CUBA: Congressional Staff Delegation

From July 17-July 20, 2009, The Center for Democracy in the Americas (CDA) sponsored a trip to Cuba for a bi-partisan delegation of seven Senate Chiefs of Staff.

The CDA’s mission is to change U.S. policy toward the countries of the Americas by basing our relations on respect and fostering dialogue particularly with those governments and movements with which U.S. policy is at odds. The CDA runs the Freedom to Travel to Cuba campaign which has now brought close to seventy Members of the U.S. Congress and their professional staffs to Cuba since 2001. The CDA has a Treasury Department license and complies with applicable ethics laws and rules as required by Congress.

The delegation had an active schedule that included meetings with Cuban government officials, leaders of Cuba’s civil society, Cuban academics, eleven ambassadors from the European Union, foreign journalists, and with ordinary Cubans at home, buying groceries, at work in an agriculture cooperative, and in various cultural settings.

The lessons we learned on this trip centered primarily on Cuba’s economy, its reform process, political developments in Cuba, and the future of U.S. policy and U.S.-Cuba relations. In meetings with government officials and civil society, members of the delegation asked serious and candid questions about human rights and the willingness of Cuba’s government to make concessions in negotiations with the United States. In turn, we learned that many Cubans are uncertain about the future direction of U.S. policy, and want the U.S. to do more – consistent with its interests – to encourage Cuba to engage in economic reforms more quickly.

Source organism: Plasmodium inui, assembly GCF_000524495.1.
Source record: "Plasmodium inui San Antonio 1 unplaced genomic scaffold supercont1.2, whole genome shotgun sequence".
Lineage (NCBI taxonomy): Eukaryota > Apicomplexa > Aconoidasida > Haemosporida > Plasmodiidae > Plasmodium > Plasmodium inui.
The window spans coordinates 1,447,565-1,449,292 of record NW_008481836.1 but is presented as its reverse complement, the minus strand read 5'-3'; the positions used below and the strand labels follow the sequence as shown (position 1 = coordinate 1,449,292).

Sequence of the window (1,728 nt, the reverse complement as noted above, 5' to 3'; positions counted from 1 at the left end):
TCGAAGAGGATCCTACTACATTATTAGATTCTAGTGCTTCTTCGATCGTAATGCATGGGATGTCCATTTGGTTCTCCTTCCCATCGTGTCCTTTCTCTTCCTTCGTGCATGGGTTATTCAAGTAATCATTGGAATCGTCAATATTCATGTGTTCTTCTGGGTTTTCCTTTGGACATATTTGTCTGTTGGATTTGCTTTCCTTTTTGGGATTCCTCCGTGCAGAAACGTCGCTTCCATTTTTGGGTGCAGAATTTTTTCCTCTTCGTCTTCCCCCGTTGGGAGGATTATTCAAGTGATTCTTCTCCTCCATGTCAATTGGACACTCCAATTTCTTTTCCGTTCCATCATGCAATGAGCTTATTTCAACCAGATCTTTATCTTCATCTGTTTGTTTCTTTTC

Our interviews were conducted on background – we describe sources of information but we don’t name names, to increase candor and respect individuals who wished to speak off the record. We benefited from the participation of our Senate staff members, who are extremely knowledgeable in areas such as agriculture policy and international trade. Their questions consistently elicited valuable information from the people we interviewed, and one published an op-ed about his experience in Cuba soon after his return.